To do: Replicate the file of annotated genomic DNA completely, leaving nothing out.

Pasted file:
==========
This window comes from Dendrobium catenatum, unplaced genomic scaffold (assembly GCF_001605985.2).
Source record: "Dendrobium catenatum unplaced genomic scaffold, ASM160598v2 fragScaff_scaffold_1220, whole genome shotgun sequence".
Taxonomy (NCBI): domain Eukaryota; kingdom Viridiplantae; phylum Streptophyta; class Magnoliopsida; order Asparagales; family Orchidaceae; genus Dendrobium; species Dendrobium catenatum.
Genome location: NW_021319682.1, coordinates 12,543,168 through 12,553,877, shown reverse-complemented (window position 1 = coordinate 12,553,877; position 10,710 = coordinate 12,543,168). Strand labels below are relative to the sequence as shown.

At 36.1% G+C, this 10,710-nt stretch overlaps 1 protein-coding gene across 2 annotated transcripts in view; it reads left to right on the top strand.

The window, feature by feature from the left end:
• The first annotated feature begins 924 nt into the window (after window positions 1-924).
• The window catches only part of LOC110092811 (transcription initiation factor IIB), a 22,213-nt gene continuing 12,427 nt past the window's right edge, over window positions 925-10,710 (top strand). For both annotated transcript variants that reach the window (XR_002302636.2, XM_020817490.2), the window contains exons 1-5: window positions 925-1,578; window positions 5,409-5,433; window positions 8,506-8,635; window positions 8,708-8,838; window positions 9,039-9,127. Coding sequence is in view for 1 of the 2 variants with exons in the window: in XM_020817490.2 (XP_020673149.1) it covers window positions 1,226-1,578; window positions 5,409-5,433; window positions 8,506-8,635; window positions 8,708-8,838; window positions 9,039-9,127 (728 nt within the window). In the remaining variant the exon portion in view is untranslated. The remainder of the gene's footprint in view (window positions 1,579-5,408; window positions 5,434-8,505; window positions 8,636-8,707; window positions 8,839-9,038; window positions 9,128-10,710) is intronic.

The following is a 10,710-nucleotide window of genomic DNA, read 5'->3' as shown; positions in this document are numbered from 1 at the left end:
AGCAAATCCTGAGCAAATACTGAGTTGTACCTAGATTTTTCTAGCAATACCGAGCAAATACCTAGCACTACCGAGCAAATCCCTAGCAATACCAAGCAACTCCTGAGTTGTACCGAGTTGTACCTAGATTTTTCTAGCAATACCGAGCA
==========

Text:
This window comes from Dendrobium catenatum, unplaced genomic scaffold (assembly GCF_001605985.2).
Source record: "Dendrobium catenatum unplaced genomic scaffold, ASM160598v2 fragScaff_scaffold_1220, whole genome shotgun sequence".
Taxonomy (NCBI): domain Eukaryota; kingdom Viridiplantae; phylum Streptophyta; class Magnoliopsida; order Asparagales; family Orchidaceae; genus Dendrobium; species Dendrobium catenatum.
Genome location: NW_021319682.1, coordinates 12,543,168 through 12,553,877, shown reverse-complemented (window position 1 = coordinate 12,553,877; position 10,710 = coordinate 12,543,168). Strand labels below are relative to the sequence as shown.

At 36.1% G+C, this 10,710-nt stretch overlaps 1 protein-coding gene across 2 annotated transcripts in view; it reads left to right on the top strand.

The window, feature by feature from the left end:
• The first annotated feature begins 924 nt into the window (after window positions 1-924).
• The window catches only part of LOC110092811 (transcription initiation factor IIB), a 22,213-nt gene continuing 12,427 nt past the window's right edge, over window positions 925-10,710 (top strand). For both annotated transcript variants that reach the window (XR_002302636.2, XM_020817490.2), the window contains exons 1-5: window positions 925-1,578; window positions 5,409-5,433; window positions 8,506-8,635; window positions 8,708-8,838; window positions 9,039-9,127. Coding sequence is in view for 1 of the 2 variants with exons in the window: in XM_020817490.2 (XP_020673149.1) it covers window positions 1,226-1,578; window positions 5,409-5,433; window positions 8,506-8,635; window positions 8,708-8,838; window positions 9,039-9,127 (728 nt within the window). In the remaining variant the exon portion in view is untranslated. The remainder of the gene's footprint in view (window positions 1,579-5,408; window positions 5,434-8,505; window positions 8,636-8,707; window positions 8,839-9,038; window positions 9,128-10,710) is intronic.

The following is a 10,710-nucleotide window of genomic DNA, read 5'->3' as shown; positions in this document are numbered from 1 at the left end:
AGCAAATCCTGAGCAAATACTGAGTTGTACCTAGATTTTTCTAGCAATACCGAGCAAATACCTAGCACTACCGAGCAAATCCCTAGCAATACCAAGCAACTCCTGAGTTGTACCGAGTTGTACCTAGATTTTTCTAGCAATACCGAGCA